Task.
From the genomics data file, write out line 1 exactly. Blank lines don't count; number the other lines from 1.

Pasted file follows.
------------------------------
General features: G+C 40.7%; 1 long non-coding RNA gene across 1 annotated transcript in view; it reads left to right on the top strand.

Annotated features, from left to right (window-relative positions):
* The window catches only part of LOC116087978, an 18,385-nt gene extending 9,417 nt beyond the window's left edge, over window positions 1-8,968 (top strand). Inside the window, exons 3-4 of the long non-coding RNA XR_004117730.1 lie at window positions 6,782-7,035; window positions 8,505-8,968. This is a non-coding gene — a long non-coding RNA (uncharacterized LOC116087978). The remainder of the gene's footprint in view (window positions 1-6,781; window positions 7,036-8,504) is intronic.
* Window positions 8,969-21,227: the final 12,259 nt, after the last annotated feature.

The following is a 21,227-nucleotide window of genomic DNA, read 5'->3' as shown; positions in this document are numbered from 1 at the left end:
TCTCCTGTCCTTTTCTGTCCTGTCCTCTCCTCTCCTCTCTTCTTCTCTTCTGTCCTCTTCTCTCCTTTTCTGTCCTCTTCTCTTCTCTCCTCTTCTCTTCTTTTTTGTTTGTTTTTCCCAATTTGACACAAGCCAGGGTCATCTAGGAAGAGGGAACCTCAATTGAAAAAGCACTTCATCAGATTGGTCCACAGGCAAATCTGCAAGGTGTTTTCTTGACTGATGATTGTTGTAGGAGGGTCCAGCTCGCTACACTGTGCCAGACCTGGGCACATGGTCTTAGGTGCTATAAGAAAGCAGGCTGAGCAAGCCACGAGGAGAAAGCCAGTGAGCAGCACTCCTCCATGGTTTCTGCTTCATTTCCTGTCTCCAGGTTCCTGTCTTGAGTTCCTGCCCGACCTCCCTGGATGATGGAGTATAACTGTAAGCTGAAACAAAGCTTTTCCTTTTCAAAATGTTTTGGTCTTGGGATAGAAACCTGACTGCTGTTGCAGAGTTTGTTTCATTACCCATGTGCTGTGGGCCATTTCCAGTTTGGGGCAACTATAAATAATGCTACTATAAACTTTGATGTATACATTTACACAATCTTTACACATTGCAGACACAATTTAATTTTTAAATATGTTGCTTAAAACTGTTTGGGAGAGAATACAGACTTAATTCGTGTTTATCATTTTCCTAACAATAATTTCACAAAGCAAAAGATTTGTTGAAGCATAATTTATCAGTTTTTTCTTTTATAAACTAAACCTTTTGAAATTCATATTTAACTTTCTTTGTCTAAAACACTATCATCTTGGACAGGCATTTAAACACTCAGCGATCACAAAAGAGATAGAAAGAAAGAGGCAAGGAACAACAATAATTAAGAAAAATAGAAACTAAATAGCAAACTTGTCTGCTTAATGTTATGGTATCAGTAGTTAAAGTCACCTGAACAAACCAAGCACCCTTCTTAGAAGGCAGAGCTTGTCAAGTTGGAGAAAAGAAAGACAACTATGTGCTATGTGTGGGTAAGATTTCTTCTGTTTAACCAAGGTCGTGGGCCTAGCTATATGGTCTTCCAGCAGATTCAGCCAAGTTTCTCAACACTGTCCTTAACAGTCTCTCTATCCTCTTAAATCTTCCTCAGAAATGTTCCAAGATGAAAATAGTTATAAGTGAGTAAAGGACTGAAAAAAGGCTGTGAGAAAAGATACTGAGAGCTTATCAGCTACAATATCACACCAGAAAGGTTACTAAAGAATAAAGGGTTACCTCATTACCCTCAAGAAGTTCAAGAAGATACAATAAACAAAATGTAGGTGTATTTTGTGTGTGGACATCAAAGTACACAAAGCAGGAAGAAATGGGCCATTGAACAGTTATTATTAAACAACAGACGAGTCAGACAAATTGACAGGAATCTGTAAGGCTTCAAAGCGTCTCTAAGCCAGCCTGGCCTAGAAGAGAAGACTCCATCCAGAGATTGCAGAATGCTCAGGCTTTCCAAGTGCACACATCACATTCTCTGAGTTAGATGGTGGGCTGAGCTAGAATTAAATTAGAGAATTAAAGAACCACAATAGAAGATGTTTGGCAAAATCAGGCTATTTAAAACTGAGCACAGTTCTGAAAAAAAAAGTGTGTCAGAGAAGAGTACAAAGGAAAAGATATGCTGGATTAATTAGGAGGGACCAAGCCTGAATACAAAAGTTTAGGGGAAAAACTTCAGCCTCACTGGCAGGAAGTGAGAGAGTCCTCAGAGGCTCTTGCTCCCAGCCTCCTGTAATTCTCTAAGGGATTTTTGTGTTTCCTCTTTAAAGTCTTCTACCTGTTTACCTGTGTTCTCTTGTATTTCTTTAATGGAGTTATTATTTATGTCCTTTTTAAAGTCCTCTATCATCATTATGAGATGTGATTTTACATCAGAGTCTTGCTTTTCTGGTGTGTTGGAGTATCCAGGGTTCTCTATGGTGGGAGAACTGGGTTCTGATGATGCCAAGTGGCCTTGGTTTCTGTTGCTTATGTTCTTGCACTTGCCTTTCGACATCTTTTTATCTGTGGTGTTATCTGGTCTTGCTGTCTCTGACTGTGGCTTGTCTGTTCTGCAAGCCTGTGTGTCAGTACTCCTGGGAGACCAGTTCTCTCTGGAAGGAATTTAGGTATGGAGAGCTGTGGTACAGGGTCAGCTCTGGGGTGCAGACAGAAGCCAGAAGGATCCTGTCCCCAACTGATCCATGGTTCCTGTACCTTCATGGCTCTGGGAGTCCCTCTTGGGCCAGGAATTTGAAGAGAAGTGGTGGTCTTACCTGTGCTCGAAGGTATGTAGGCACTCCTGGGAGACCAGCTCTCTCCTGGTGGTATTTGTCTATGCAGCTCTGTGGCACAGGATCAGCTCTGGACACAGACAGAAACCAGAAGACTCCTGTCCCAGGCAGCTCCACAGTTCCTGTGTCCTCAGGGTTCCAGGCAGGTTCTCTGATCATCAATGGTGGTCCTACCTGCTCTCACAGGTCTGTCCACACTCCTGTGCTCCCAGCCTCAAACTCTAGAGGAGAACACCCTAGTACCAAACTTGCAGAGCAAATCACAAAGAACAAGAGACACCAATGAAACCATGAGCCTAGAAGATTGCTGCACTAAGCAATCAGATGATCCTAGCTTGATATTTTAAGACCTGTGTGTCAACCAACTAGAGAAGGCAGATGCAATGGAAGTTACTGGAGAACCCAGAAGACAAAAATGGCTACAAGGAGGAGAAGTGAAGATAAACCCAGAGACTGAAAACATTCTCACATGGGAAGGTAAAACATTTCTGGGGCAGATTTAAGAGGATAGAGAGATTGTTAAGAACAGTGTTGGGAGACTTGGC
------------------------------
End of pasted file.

General features: G+C 40.7%; 1 long non-coding RNA gene across 1 annotated transcript in view; it reads left to right on the top strand.